Cambridge Aiki Dojo


Entering the dojo (place of training)

Have your keikogi (training uniform) on (left over right for both sexes) and your obi (belt) tied properly; the ends should finish out to the sides.

If you are a beginner, you can wear tracksuit pants and a (long sleeve) T-shirt. Shorts and short-sleeve T-shirts are not ideal because of possible "mat burns".

Just inside the door, perform a standing bow towards the kamiza (the area in the dojo where the photograph of O Sensei is displayed).

Zori (sandals) must be worn to and from the tatami (practice mat). Step out of them and onto the tatami as a backwards step, thus leaving them ready for use when you leave the dojo.

Go to the corner of the tatami and perform a kneeling bow towards the kamiza.

How to perform the bow

Remain seated on your knees. Place the left hand, then the right, on the tatami in front of you so that the two thumbs and index fingers form a triangle. Bow the head, keeping the back straight, towards the tatami. The forehead should not touch the tatami, but remain about four inches above it.

Start of the class

When the sensei (teacher) enters the dojo all members should already be present and should be lined up in the "sitting" (kneeling) position with the senior graded students to the right hand side when facing the kamiza.

The sensei's entrance may be announced by the signal of a double handclap from a senior student. All class members will join the sensei in a bow to the kamiza, then return the sensei's bow saying "Onegaishimas" ("Please teach me").

Generally, warming up exercises will follow unless these have already been done prior to the sensei's arrival.

During the class

You should perform a standing bow to denote acceptance of a partner's offer of practice and to thank them for their practice when the technique is concluded.

If the sensei should instruct you or your partner individually, kneel on the tatami at a safe distance while the sensei is working with your partner, but be ready to participate. Both should perform a bow of gratitude to the sensei afterwards.

Make sure that your keikogi remains tied properly during practice, and that you remain adequately covered. If your clothing needs adjustment, excuse yourself and make the adjustment at the edge of the tatami, always facing away from the kamiza.

End of the class

When the end of the class is indicated by the sensei, line up in a straight line with the senior graded students to the right hand side when facing the kamiza as at the start of the class.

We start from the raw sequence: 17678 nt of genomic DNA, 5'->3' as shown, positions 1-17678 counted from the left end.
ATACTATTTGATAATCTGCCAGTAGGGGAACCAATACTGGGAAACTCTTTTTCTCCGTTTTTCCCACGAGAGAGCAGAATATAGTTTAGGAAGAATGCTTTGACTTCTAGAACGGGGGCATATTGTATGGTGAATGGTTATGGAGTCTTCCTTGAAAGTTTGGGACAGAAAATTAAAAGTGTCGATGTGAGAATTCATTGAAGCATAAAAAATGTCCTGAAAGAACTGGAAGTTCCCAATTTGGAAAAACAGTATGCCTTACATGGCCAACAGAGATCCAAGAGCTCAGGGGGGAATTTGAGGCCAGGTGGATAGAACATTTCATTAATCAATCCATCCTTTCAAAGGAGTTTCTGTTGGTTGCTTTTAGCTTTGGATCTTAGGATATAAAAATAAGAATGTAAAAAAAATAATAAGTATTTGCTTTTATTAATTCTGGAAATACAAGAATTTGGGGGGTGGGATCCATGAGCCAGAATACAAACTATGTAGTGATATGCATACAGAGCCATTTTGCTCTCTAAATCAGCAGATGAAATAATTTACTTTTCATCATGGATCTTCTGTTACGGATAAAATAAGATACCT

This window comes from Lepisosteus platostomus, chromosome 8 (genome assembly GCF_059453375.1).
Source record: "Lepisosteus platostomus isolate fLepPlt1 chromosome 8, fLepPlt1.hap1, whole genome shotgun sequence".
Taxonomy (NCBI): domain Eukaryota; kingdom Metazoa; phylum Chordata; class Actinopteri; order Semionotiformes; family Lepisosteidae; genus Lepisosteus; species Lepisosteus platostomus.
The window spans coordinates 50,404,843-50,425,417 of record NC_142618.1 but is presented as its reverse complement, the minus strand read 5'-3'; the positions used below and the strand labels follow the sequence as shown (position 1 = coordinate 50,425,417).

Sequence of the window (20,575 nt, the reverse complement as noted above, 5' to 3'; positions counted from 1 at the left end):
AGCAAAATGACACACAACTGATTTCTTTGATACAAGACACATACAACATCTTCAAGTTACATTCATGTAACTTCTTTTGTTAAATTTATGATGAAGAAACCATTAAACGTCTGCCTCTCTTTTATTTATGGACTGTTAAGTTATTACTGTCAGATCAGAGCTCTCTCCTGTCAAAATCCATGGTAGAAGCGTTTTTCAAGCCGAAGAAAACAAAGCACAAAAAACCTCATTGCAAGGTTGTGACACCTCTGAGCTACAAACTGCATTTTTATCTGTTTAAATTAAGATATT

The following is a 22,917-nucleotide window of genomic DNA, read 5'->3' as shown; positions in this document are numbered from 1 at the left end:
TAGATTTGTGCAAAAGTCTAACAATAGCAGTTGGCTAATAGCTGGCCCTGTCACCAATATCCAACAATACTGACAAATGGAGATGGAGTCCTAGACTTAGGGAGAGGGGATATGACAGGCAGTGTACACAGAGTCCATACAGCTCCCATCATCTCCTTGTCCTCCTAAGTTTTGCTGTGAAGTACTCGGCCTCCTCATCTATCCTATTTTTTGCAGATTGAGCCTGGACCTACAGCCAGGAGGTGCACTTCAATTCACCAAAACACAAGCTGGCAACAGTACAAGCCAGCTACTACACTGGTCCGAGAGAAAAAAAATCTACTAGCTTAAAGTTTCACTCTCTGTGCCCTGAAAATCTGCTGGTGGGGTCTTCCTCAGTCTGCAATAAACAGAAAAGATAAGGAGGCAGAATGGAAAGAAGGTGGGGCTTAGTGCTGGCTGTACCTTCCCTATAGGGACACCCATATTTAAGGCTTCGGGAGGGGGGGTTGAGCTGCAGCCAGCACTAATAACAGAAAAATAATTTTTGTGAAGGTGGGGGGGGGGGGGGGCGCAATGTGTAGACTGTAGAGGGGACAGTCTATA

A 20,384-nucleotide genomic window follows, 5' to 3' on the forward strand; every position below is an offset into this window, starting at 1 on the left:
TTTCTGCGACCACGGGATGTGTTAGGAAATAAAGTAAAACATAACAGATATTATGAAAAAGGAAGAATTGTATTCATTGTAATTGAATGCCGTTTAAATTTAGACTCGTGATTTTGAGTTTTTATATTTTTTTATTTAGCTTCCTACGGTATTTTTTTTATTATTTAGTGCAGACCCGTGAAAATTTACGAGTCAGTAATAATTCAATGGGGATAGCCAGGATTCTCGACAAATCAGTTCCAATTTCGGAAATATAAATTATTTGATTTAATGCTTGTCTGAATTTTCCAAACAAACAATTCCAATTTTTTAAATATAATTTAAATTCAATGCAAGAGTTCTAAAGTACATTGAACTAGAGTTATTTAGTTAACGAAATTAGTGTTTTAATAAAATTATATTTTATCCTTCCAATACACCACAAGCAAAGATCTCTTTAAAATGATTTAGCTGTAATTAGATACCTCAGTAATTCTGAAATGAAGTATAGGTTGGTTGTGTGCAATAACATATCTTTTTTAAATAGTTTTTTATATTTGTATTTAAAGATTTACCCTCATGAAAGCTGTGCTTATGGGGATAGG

All class members will join the sensei in a bow to the kamiza. The sensei may then bow to any senior assistants first. The whole class will then return the sensei's bow saying "Domo arigato gozaimashita" ("Thank you for teaching me").

The sensei will leave the tatami first, the most senior student present will call for the whole class to bow to the kamiza by calling "Rei" ("Bow"). It is also polite to bow to the people who have partnered you during the class before rising.

Leaving the dojo

Perform kneeling and standing bows in similar manner to when entering the dojo, but in reverse order. Step into your prepared zori as you leave.

Other general Etiquette

Wash your keikogi at least once a week and keep it in a good state of repair.

Make sure that all finger nails and toe nails are short and that long hair is securely tied back.

Keep a high level of personal hygiene. Note that no jewellery of any kind should be worn in the dojo. Wedding rings etc., which cannot be removed, should be covered with adhesive plaster.

Take pride in your dojo and show respect when visiting others. Five minutes from each class member before practice will help maintain the dojo in a clean, neat condition.

Attitude to aikido

Aikido is a vast inclusive system. An essential part of that system is its martial arts aspect. Aikido is a physical budo, but should be accompanied by personality improvement and mental and spiritual growth.

Advantage should not be taken of your partner's openings during practice. They are pointed out during training only so that we become aware that they exist and may therefore protect ourselves.

Practice means working with a partner and should never be a contest or conflict of energies. Each individual, both uke and tori, moves from the centre in all techniques and uniting, becomes a singular, controlled movement.

In knowing that an aggressor will take advantage of any openings provided, the aikido student must eliminate such openings and develop control of the opponent to avoid being hurt. At the same time the aikidoka must control without hurting the opponent or allowing them to hurt themselves.

O Sensei sanctioned two occasions when aikido may be used, they were:

1. When one is in personal danger
2. When one sees others in danger

However, even in such a situation every effort must first have been made to settle matters peaceably and only when such efforts seems useless should the arts of aikido be used.

Recent Reminder
A recent reminder of etiquette here.